It happens over and over, everywhere you look in this industry.

Mrs. Jones gets referred by a friend to Joe Plummer as a good guy to handle her planned bathroom remodel. Joe's an honest, hard-working plumbing contractor who knows his trade inside-out. They talk fixtures and trim, and Joe shows her some pictures out of a catalog. He shares with her his inside knowledge about product peculiarities. Joe tells her she can see the merchandise in person at the showroom of Local Plumbing Supply Co.

"Don't forget to tell them Joe Plummer sent you," he says while escorting Mrs. Jones to the door. Mrs. Jones nods her head and says she will. Joe Plummer goes back to work happy to have landed Mrs. Jones as "his" customer.

She enters the showroom of Local Plumbing Supply and gets greeted by a cheery attendant who shows her around. They talk about product features and benefits, and work together to select the merchandise that best fits Mrs. Jones' wants and needs. Mrs. Jones is gushing with excitement over how beautiful her new bathroom is going to be. When they get around to putting together a bill of sale, the attendant asks if she has selected a plumbing contractor to do her work. Mrs. Jones answers no. The attendant tells her she has a list of recommended contractors if Mrs. Jones is interested. Mrs. Jones says thanks and sticks the list in her purse.

Mrs. Jones has nothing against Joe Plummer, but she has not made that leap of loyalty to think of him as "her" plumber. He's just one of the contractors she will invite to bid on the job. Every article she's ever read about remodeling has told her to get three quotes and take the one in the middle, so that's what she intends to do.

Or, maybe Mrs. Jones is shrewder than we give her credit for. Maybe she figures she can save some bucks in this transaction by cutting out the plumber. In some cases she may be right, but whatever the case, every time someone from Local asks who's her plumber, she declines to get specific. After several inquiries, the people at Local stop asking.

Maybe Joe Plummer ends up getting the job. He coordinates delivery with the supply house, inspects the goods when they arrive and installs them in expert fashion.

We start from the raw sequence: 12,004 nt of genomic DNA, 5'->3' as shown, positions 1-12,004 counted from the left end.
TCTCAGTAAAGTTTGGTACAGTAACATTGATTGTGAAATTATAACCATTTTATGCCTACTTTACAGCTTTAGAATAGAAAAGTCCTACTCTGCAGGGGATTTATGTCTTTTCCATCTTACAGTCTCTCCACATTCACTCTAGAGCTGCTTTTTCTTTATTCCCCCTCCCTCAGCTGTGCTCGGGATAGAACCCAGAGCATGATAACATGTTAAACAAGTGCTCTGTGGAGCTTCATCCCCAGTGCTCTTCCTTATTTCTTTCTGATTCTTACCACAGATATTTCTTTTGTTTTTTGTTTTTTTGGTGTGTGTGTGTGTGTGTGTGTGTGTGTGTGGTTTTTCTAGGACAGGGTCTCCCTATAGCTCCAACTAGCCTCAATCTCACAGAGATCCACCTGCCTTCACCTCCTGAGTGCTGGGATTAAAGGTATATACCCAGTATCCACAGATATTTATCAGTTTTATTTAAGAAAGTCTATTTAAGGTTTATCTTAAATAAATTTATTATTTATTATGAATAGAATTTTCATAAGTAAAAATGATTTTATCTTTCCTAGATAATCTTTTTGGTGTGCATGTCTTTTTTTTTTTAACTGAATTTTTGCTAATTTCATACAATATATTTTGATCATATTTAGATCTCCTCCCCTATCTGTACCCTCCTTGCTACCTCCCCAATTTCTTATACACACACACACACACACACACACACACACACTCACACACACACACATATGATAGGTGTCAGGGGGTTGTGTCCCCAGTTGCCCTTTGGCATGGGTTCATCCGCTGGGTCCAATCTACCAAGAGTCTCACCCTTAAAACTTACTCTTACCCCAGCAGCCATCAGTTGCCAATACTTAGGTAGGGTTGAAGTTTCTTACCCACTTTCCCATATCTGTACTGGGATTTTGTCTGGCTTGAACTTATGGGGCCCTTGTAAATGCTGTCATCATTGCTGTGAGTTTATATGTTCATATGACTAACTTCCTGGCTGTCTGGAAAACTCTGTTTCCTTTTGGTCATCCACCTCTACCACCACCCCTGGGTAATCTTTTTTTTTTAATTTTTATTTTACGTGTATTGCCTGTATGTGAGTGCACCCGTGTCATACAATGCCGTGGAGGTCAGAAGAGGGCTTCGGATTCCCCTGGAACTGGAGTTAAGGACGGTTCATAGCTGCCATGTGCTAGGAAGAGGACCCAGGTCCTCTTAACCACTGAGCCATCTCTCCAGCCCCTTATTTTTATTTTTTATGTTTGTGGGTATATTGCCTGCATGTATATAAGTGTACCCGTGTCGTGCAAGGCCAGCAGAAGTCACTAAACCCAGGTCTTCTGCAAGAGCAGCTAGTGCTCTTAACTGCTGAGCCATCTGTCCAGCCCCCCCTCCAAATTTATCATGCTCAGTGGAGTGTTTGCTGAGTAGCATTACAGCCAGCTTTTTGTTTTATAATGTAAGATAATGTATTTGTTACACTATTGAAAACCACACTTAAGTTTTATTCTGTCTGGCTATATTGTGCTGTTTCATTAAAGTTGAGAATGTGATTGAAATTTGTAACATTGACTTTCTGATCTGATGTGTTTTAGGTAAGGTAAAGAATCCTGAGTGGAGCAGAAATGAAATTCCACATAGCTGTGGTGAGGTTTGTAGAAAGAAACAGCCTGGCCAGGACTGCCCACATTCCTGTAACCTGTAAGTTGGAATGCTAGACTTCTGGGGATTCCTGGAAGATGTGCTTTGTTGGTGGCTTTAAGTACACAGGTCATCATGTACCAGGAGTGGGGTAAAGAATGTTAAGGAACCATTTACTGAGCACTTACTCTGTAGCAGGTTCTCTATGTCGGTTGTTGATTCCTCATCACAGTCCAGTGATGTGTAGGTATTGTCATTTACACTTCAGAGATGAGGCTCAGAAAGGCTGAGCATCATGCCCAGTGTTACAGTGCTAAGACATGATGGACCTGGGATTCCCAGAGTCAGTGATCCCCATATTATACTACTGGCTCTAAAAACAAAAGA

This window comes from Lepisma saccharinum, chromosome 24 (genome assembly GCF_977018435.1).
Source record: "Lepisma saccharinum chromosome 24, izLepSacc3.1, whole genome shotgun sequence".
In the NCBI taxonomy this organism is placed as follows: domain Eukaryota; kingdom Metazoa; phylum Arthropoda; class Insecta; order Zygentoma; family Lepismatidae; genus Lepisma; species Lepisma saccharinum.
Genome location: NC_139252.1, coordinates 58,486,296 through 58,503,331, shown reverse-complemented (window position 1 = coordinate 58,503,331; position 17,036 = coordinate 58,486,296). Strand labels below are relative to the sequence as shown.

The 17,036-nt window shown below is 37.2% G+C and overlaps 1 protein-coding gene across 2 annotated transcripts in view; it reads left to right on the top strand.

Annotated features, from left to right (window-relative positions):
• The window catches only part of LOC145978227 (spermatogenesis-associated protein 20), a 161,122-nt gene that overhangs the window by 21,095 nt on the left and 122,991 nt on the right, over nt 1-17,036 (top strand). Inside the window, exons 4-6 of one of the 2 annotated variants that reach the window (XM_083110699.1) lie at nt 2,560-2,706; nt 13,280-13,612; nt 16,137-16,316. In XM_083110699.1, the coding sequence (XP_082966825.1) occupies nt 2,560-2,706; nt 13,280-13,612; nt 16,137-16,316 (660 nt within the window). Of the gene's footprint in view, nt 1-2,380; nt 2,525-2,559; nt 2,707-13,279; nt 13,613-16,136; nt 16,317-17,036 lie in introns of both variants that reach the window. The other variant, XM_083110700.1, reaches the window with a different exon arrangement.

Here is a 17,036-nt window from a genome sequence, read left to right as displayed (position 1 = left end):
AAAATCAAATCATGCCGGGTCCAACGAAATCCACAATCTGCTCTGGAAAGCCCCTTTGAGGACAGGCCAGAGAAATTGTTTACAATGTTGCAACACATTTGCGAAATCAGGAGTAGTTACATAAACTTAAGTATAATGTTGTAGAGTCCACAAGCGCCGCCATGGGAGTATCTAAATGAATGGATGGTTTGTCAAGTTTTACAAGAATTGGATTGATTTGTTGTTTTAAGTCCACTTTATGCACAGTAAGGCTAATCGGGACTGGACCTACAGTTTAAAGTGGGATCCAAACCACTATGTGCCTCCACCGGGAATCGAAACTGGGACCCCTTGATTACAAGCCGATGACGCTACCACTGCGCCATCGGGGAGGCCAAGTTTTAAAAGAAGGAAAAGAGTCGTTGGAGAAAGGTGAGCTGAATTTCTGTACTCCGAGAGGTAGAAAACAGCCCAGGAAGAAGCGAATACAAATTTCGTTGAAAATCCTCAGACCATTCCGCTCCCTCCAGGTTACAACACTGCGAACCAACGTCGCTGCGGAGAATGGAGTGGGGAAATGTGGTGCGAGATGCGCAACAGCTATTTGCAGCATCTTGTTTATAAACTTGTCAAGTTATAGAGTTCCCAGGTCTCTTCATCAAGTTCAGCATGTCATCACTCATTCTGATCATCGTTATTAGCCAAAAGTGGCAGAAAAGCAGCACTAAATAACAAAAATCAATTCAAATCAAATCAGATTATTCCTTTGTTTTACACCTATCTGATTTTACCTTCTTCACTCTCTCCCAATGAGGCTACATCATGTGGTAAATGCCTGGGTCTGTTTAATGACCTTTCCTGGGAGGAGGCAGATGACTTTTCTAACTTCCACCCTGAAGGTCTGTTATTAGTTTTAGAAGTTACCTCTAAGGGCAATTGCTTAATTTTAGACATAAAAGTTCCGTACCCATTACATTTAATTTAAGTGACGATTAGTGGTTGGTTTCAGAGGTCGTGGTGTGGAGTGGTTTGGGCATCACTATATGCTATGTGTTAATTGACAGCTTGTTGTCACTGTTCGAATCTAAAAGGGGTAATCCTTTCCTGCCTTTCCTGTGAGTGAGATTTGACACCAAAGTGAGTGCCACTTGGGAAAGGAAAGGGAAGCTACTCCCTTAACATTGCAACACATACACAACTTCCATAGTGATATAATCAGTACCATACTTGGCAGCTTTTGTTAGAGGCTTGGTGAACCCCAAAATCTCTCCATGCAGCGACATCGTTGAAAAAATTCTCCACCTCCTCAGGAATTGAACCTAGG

A few weeks later he receives his monthly statement from Local Plumbing Supply and sees no credit issued for his commission on the Jones project. He calls the office asking about it, and someone tells Joe they have no record of his involvement. He raises hell with the billing clerk. During cocktail hour at his next trade association meeting, he spreads the word to everyone in earshot never to send any customers to the Local showroom because they'll just get stolen. If he's real motivated, he'll write a letter to the trade magazines spewing venom about Local Plumbing Supply Co. He'll complain to just about everyone who will listen, except he'll never really try to get to the bottom of things and find out what went wrong. He'll just assume that Local is out to give him the shaft because, hey, that's what suppliers do. Everyone knows those lousy creeps at the supply house stay up all night figuring out ways to undermine the trade. That's why they're all rich, and Joe's not.

Maybe Local's management will calm Joe down by crediting him retroactively. Even if they do, they will not dispel the mistrust he feels toward that company. He will go to his grave feeling they tried to pull a fast one on him, but he was too alert for them to get away with it.

In fact, Joe feels the same way about every wholesaler in town that operates a showroom, because the same scenario has played out with all of them at one time or another. What is it about the plumbing supply business that makes all wholesalers such a bunch of stinkin' bandits? he wonders.

The plot gets more convoluted if Mrs. Jones selects someone other than Joe to do the installation. Suppose Local Plumbing Supply, with the best of intentions, credits the installing contractor with the trade commission, even though he had nothing to do with sending Mrs. Jones to the showroom. It so happens Joe and the installer are buddies, and Joe's wondering how the other guy managed to get the Jones job. They get to talking, and Joe finds out about the installer commission. Never mind that Joe has gotten commissioned plenty of times for goods he never drew a breath to help sell. Now Joe sees the installing contractor as a co-conspirator along with Mrs. Jones and Local Plumbing Supply. Why is everyone out to screw him?

As Cool Hand Luke so memorably put it, "What we have here is a failure to communicate." These communication gaps occur over and over, every day, everywhere you look in this industry. Somehow, there have to be ways to explain these things.